Businesses are under attack. State and non-state adversaries are assaulting companies using drones, mercenaries, cyberweapons, sanctions, and restrictions. Instead of military installations and government institutions, private firms are often the preferred targets in this mode of warfare. Instead of soldiers and squadrons with bullets and bombs, the weapons of choice are frequently economic hostilities and cyberattacks. This is the new war on business.
This Article offers an original examination of contemporary business warfare, its growing importance to national and corporate affairs, and the need for better pragmatic approaches to understanding and addressing its rising threat to our economic stability, national security, and social welfare. It begins by providing an overview of the business theater of war, investigating the combatants, targets, and weapons. Next, this Article analyzes recent episodes of business warfare involving the United States, Russia, Iran, Saudi Arabia, and China to ground the theoretical discussion in the real world. These case studies illustrate the complex matrix of considerations posed by business warfare. The Article then contends with the fundamental legal and practical tensions of economic impact, business hostilities, cyberattacks, and non-state actors that emanate from business warfare. Finally, moving from problems to solutions, this Article proposes three workable initiatives to better protect firms and nations against the risks of business warfare. Specifically, it argues for robust business war games, smart cybersecurity guidance and incentives, as well as greater supply chain and market diversification. Ultimately, this Article aspires to provide a practical blueprint for government and corporate leaders to reflect, plan, and act with more urgency about the consequential realities of business warfare.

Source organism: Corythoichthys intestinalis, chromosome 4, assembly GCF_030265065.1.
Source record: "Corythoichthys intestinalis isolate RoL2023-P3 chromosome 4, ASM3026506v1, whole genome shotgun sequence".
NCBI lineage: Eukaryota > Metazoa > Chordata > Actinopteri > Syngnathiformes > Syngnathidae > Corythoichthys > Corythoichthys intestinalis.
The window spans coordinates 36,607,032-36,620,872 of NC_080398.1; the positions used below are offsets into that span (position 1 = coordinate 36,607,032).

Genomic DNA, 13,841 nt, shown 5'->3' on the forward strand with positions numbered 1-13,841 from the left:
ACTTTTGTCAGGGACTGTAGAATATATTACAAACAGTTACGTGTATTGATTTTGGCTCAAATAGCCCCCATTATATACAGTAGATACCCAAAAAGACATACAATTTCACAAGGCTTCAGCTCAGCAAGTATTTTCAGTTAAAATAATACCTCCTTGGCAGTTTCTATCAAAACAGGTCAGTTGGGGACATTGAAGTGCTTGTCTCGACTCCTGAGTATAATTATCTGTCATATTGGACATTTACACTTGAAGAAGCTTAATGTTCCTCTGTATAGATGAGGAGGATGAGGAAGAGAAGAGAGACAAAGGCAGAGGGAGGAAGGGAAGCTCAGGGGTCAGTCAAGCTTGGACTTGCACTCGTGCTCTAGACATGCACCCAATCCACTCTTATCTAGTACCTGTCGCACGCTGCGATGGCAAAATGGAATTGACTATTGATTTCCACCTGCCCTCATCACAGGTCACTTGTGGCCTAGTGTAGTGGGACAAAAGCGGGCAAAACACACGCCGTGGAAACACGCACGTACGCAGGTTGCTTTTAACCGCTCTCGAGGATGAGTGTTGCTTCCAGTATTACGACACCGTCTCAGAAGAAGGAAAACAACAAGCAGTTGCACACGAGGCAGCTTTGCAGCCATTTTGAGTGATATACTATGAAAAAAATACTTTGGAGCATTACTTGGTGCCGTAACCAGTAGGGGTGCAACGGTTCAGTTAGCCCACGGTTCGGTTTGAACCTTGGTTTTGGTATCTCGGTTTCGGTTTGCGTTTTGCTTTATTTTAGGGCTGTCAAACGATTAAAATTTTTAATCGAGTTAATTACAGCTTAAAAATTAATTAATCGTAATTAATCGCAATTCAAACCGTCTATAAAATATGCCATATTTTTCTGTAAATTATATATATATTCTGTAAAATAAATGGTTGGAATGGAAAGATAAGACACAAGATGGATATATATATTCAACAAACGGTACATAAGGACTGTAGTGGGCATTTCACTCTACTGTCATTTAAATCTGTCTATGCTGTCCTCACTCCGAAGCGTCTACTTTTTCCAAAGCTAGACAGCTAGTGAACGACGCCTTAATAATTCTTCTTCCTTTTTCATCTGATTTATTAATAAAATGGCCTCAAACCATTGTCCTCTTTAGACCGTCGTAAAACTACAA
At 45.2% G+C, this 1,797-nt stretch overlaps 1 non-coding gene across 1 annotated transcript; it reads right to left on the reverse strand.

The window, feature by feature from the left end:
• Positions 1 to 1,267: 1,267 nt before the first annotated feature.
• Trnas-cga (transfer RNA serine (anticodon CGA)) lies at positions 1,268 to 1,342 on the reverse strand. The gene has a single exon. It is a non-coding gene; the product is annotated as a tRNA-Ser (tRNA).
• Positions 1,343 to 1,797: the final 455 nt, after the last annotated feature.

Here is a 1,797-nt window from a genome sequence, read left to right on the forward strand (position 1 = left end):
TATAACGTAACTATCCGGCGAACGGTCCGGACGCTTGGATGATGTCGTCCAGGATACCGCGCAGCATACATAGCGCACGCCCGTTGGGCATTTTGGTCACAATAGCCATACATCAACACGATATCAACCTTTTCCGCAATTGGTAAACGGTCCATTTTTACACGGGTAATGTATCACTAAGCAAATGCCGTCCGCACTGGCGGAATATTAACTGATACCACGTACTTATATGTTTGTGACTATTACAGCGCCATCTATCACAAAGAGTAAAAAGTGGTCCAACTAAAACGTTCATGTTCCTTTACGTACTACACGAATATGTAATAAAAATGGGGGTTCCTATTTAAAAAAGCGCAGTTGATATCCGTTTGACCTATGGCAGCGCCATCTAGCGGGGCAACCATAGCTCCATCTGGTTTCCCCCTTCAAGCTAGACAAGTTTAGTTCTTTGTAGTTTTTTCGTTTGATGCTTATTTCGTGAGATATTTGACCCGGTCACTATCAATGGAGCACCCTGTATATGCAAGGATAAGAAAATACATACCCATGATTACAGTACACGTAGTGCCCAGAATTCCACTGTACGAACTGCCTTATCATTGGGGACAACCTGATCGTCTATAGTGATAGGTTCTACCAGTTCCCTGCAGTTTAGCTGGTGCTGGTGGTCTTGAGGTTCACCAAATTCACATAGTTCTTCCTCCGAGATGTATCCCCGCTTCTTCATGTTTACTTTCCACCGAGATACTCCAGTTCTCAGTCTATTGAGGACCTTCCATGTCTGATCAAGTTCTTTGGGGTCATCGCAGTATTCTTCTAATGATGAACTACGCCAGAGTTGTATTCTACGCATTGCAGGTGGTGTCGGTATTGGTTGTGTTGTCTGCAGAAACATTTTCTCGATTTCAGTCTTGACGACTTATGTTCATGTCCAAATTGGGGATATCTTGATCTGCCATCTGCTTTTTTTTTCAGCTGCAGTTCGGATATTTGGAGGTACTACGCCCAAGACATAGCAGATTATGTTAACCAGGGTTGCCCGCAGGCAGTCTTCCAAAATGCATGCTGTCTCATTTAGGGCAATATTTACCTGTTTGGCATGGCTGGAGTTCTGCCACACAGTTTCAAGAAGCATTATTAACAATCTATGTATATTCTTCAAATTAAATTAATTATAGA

Tom C. Lin, Business Warfare, 63 B.C. L. Rev. 1 (2022), https://lawdigitalcommons.bc.edu/bclr/vol63/iss1/2